In 2014, how can a commercial jet airliner just seem to vanish, be lost?

It is a jumbo jet after all, a technologically sophisticated flying behemoth.  The Boeing 777.  Fully loaded it weighs a million pounds.  Fully powered it zooms through the clouds at almost 600 miles per hour and soars to 35,000 feet.  Two hundred and forty two feet long the plane can carry up to 451 people and travel nearly 10,000 miles non-stop.  Everything we know about this human made marvel would seem to suggest, even somehow guarantee, that a “thing” this substantial, this real, could not ever disappear.  Go missing. Right?

Not in our hyper-connected brave new world. Not when breathtaking technology links us in a second to others, to anywhere else worldwide.  Sitting in Massachusetts I can easily call a friend in Caracas, or Skype a buddy in Cairo or surf the web to read an Africa based blogger or book a flight, then jet off to Timbuktu or Taiwan.   

Click, tap, type, send: the distance from here to there seems so short, so small, so controllable. Google “map it” and we can see, be anywhere on God’s green earth, up close, as if we are right there.  We are a global village.  More wired, more linked, more integrated than ever before in human history.  There’s nowhere which is “nowhere”, yes?

So where is Malaysia Airlines Flight 370 and the 239 souls onboard her?  Lost. Lost.  No avoiding this hard and sobering truth.

For the families of those missing folks, this mystery is heartbreaking, tragic, and awful.  I can’t imagine what it’s like to have absolutely nothing to go on: no news, no evidence, no real leads. Those loved ones have a right to protest, to push, to insist, and to demand that those in charge give them answers.  No question on that.

But what’s amazed me in weeks since the airplane’s disappearance is how totally freaked out so many of us are at the fact that even today, getting lost and being lost is still a real possibility, a risk.  That for all humans think we know about reality, about existence, about the big blue marble we call home, life is still a mystery.  Not every question can be answered, certainly not always immediately, maybe not even ever.  Not every solution is attainable. Not every corner or part of this vast world or even bigger universe has or will ever be fully plotted or parsed or tamed.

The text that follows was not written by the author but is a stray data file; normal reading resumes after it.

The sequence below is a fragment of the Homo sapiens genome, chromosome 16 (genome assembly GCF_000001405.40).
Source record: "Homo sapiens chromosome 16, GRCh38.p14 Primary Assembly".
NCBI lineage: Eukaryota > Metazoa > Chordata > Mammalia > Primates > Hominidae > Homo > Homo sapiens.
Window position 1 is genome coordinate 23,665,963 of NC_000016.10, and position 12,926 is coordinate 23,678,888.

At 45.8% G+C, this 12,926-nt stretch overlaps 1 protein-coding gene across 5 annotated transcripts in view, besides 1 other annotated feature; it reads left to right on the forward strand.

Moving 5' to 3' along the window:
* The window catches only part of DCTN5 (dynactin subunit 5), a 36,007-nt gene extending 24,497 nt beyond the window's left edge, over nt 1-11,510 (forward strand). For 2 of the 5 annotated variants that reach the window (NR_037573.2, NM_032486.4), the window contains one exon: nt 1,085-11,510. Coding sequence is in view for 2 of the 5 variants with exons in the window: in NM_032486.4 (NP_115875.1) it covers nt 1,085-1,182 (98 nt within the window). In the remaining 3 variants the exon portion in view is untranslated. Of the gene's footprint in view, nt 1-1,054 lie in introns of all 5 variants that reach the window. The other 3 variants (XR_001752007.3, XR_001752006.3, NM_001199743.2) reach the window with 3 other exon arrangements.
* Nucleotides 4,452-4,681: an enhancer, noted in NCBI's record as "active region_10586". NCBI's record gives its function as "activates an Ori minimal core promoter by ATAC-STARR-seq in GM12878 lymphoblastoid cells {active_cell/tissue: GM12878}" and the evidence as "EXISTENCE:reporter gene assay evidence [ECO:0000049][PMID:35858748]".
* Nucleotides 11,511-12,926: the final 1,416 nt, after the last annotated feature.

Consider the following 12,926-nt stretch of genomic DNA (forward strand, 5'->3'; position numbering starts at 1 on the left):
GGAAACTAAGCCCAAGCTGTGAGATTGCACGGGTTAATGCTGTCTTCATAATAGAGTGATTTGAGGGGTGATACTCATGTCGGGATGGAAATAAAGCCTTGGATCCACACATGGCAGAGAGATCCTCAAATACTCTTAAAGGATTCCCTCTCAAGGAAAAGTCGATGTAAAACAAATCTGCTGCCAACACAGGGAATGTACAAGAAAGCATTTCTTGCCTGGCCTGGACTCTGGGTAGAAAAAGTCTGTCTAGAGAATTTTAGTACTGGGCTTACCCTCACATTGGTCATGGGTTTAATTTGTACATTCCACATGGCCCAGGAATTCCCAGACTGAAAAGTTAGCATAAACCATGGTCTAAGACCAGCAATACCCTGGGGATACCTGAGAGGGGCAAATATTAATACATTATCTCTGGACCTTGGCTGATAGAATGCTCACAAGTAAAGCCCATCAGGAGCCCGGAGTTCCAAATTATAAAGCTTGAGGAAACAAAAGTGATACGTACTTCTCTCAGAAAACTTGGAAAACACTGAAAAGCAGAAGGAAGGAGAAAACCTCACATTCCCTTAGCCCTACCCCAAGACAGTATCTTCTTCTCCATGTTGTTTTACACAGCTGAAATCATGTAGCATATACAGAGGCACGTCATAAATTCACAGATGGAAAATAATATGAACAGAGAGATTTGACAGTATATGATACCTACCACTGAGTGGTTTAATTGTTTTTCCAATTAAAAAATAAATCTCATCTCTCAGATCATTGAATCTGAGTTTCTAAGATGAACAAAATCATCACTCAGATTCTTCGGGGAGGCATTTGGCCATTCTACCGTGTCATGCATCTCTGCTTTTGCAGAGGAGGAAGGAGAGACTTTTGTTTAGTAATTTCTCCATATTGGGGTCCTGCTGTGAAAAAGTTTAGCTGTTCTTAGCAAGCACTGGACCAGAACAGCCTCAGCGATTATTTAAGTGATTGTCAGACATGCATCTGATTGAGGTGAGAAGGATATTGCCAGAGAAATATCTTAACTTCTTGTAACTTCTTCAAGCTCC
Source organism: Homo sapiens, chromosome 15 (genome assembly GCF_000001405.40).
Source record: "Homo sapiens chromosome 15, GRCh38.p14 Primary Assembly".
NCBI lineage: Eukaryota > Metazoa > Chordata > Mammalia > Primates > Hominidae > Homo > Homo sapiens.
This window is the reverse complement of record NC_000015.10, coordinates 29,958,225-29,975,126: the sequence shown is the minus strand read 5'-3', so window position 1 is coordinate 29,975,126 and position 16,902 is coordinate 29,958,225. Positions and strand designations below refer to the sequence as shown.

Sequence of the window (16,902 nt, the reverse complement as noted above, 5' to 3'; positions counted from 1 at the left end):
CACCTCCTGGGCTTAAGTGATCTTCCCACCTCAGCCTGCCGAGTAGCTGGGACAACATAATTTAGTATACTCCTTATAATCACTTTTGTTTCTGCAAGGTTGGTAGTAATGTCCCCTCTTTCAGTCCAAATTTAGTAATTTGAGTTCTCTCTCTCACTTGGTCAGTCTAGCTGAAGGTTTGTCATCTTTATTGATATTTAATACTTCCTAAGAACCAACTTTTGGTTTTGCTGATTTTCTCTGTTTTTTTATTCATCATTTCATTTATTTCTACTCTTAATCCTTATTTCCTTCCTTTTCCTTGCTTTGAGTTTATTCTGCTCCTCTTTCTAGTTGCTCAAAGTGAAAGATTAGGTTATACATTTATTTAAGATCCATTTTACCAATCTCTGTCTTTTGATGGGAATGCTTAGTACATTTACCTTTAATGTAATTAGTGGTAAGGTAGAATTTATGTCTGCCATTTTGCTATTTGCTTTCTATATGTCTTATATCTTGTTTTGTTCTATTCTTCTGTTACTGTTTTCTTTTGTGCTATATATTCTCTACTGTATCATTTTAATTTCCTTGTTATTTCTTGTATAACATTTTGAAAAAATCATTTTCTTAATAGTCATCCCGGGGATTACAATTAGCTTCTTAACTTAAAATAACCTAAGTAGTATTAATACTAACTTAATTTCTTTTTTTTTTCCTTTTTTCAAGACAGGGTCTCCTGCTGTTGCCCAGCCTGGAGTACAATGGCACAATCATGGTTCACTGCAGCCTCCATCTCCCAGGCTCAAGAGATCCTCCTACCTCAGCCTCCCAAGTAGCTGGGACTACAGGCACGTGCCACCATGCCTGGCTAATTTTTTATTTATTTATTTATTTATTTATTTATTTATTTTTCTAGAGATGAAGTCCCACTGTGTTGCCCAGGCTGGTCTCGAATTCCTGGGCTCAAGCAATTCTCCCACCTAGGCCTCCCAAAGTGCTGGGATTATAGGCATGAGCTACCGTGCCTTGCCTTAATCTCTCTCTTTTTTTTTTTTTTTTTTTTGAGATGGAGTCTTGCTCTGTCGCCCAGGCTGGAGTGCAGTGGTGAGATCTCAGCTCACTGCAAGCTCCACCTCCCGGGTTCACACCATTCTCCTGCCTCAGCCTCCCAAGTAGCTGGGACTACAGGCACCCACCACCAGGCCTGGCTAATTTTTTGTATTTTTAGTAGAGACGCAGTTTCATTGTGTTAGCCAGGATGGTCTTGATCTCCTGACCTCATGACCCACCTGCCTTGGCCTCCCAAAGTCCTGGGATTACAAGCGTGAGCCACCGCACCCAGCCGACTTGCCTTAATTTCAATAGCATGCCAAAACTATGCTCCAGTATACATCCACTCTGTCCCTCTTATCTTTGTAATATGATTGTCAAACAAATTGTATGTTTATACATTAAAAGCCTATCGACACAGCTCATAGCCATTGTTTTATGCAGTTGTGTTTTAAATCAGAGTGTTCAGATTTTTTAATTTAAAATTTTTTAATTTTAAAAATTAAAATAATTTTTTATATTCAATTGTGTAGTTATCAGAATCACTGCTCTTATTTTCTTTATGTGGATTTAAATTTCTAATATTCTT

You wouldn’t know this by turning on the TV or opening up the newspaper or surfing the net.  Coverage of Flight 370 has been wall to wall since the day it vanished. Everyone has an opinion.  The rock singer Courtney Love tweets her theory and it goes viral.  CNN features alien abduction theorists and the ratings soar.  I get the natural tug of trying to figure out something so wondrous, so odd.  The drama of wondering “why?”  The newsworthiness of the story. It makes for riveting journalism.      

But what’s lost in this tale of loss is a humble recognition that the world is still a very, very, very big place and we humans are well…kind of puny. Flight 370 is tiny compared to the size of the oceans it may or may not have flown over.  A needle in a haystack is the operative cliché.  The earth is comprised of 196.9 million square miles of surface area, land and water.  That’s huge. 

What’s lost in our global speculation is the reality that even as humankind creates “safe” or “foolproof” or “life changing” machines, when we place these in the hands of fallible human beings, assume they’ve been engineered well, there is always a chance for failure.  Always. A plane vanishes from a radar screen.  A mass produced automobile kills and injures scores of drivers.  A tainted drug sickens unsuspecting patients.  No machine is perfect.  No human either, even in this modern world where it is so easy to assume we can know it all, explain it all, control it all and answer it all.  But we can’t.

As the author of Psalm 8 writes in a prayer to the Creator of the Universe, “When I consider your heavens, the work of your fingers, the moon and the stars, which you have set in place, what is [hu]mankind….?”  The mystery of Flight 370 reminds us of our true place in the cosmos.  Not at the center of all things.  Not the master of all things.  Not the maker of all things. Nope. We are just one part of this beautiful and scary and wild and awe inspiring place called Creation.